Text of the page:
No Cover Image

Book chapter 524 views

English Proficiency and Academic Success: A Study of Chinese Students in UK Higher Education

Michael Daller, Huijuan Xue

Vocabulary studies in first and second language acquisition: The Interface Between Theory and Application, Volume: 1, Pages: 179 - 193

Swansea University Author: Michael Daller

Full text not available from this repository: check for access using links below.

DOI (Published version): 10.1017/CBO9780511667268.011

Abstract

The number of Chinese students undertaking international education has been increasing steadily over the past decade, and this upward trend is still ongoing (Goh, 2007; TEIU, 2008). Study failure is obviously a major concern for both international students themselves and universities in host countri...

Full description

Published in: Vocabulary studies in first and second language acquisition: The Interface Between Theory and Application
Published: Basingstoke Palgrave 2009
URI: https://cronfa.swan.ac.uk/Record/cronfa13612
Tags: Add Tag
No Tags, Be the first to tag this record!
Abstract: The number of Chinese students undertaking international education has been increasing steadily over the past decade, and this upward trend is still ongoing (Goh, 2007; TEIU, 2008). Study failure is obviously a major concern for both international students themselves and universities in host countries. Previous attempts to relate the study success of overseas students to their English language proficiency have used scores from standardized tests such as the International English Language Test System (IELTS) or the Test of English as a Foreign Language (TOEFL). Whilst such tests are valid tools as entry tests (Rosenfeld et al., 2004; Taylor & Falvey, 2007), they do not seem to be good predictors of academic success on their own. We therefore tried to find other measures to complement the information provided by IELTS by using data from 23 overseas students from China in the present study. Apart from their IELTS scores, we used two measures of lexical diversity (‘D’ & Guiraud) and two measures of lexical sophistication (Lexical Frequency Profile & Guiraud Advanced) based on their written essays. In addition, we employed C-tests which focus on vocabulary but also measure other aspects of foreign language proficiency (Eckes & Grotjahn, 2006). The correlations we found clearly showed that the C-tests focused on lexical sophistication rather than diversity. The present study revealed the C-test to be a powerful tool in that it allowed us to predict over one-third of the variance of the modules failed by the students during their first year in UK higher education (HE). We conclude that lexical sophistication is most closely related to overseas students’ academic success.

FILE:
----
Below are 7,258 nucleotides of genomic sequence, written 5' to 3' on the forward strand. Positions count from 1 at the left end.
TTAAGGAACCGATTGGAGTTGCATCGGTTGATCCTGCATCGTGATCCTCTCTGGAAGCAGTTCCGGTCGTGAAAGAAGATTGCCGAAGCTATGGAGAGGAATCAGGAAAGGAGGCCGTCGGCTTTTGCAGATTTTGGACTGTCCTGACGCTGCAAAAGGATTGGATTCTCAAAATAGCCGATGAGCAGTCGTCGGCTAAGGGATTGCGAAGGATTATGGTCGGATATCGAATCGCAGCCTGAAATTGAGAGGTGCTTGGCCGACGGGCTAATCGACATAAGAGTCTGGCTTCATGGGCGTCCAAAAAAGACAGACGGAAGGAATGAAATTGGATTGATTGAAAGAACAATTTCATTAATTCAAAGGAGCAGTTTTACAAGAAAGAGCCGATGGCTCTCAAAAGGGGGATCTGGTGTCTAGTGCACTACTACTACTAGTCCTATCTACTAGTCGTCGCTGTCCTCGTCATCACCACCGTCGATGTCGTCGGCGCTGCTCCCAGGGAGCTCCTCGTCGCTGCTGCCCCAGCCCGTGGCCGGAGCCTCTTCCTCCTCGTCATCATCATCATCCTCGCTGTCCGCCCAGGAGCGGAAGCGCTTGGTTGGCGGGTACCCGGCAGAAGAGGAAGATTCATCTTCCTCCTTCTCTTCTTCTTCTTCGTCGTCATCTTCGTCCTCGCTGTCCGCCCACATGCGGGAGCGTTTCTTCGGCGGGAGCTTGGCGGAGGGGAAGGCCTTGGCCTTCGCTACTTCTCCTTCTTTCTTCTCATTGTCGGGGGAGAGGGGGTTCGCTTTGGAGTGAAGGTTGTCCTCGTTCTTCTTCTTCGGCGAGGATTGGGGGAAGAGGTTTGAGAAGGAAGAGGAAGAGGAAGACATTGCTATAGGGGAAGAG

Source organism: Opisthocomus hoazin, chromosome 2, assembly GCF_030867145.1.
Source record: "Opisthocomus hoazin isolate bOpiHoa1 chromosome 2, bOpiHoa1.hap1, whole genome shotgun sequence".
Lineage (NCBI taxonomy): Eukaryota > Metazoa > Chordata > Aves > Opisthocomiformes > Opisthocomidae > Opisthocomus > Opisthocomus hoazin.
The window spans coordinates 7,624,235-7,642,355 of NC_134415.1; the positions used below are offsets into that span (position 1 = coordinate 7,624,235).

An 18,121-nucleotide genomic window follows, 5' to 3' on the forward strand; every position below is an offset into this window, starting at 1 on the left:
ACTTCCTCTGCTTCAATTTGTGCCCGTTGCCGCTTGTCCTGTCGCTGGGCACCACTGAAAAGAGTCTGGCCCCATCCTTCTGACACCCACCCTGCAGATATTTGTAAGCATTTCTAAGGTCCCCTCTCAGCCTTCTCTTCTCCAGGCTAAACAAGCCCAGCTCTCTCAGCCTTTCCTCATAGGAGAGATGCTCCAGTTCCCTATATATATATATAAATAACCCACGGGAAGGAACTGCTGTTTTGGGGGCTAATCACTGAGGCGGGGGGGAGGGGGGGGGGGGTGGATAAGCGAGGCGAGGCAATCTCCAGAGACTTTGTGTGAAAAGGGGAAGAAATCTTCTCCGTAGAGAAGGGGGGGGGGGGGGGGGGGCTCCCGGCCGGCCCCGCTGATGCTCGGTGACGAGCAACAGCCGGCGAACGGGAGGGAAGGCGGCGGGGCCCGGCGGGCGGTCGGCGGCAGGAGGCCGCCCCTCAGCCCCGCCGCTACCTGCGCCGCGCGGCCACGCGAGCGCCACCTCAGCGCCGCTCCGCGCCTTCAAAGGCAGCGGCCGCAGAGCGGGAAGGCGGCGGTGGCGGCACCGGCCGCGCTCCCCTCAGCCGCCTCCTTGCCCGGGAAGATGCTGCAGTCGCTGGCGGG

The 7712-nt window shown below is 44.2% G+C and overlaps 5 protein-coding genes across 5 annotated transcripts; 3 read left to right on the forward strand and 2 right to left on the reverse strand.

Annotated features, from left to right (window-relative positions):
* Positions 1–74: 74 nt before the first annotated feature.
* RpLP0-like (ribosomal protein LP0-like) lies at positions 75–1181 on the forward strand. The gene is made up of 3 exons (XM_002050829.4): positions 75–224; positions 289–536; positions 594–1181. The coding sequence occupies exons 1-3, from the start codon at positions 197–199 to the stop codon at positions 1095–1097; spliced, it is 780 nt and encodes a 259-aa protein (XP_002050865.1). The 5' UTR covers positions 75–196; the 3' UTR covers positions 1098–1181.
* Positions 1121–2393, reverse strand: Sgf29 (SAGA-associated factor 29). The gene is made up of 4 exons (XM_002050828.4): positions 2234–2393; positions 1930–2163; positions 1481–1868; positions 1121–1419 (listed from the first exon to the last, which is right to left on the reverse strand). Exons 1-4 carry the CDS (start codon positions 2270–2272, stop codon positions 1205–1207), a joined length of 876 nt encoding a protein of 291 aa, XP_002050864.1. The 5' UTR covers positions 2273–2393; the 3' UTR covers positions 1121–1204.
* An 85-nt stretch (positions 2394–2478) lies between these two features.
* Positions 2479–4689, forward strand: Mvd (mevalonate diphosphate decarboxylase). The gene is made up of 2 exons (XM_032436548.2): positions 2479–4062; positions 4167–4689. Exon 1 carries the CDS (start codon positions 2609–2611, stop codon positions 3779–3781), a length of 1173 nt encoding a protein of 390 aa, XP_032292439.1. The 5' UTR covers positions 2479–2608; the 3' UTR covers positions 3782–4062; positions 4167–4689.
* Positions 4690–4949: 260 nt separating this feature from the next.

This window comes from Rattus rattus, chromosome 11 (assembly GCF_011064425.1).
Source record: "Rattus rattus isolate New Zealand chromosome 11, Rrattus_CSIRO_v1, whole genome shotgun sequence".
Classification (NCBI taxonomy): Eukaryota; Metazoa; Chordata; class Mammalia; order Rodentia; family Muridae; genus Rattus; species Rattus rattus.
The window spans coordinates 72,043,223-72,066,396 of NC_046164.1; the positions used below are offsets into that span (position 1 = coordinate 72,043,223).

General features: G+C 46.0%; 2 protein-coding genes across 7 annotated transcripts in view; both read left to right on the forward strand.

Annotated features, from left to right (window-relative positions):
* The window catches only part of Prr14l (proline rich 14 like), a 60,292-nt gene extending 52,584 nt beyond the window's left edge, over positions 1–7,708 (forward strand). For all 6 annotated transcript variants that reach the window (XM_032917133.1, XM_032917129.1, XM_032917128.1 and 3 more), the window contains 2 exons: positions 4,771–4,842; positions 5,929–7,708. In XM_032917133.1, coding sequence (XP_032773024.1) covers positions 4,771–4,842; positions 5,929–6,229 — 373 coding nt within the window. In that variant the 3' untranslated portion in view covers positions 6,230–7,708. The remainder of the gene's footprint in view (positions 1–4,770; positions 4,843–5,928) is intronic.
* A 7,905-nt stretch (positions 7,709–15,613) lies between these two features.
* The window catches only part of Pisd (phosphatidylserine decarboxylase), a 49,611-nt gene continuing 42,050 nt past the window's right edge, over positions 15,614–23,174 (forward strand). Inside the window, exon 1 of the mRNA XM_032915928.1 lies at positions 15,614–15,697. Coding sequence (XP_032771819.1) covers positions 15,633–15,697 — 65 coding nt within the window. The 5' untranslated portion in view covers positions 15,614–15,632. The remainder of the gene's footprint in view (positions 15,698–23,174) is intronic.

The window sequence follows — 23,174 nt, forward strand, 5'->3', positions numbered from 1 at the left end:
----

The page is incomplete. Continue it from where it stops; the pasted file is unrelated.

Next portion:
Keywords: International students, study success, vocabulary knowledge, language testing
College: College of Arts and Humanities
Start Page: 179
End Page: 193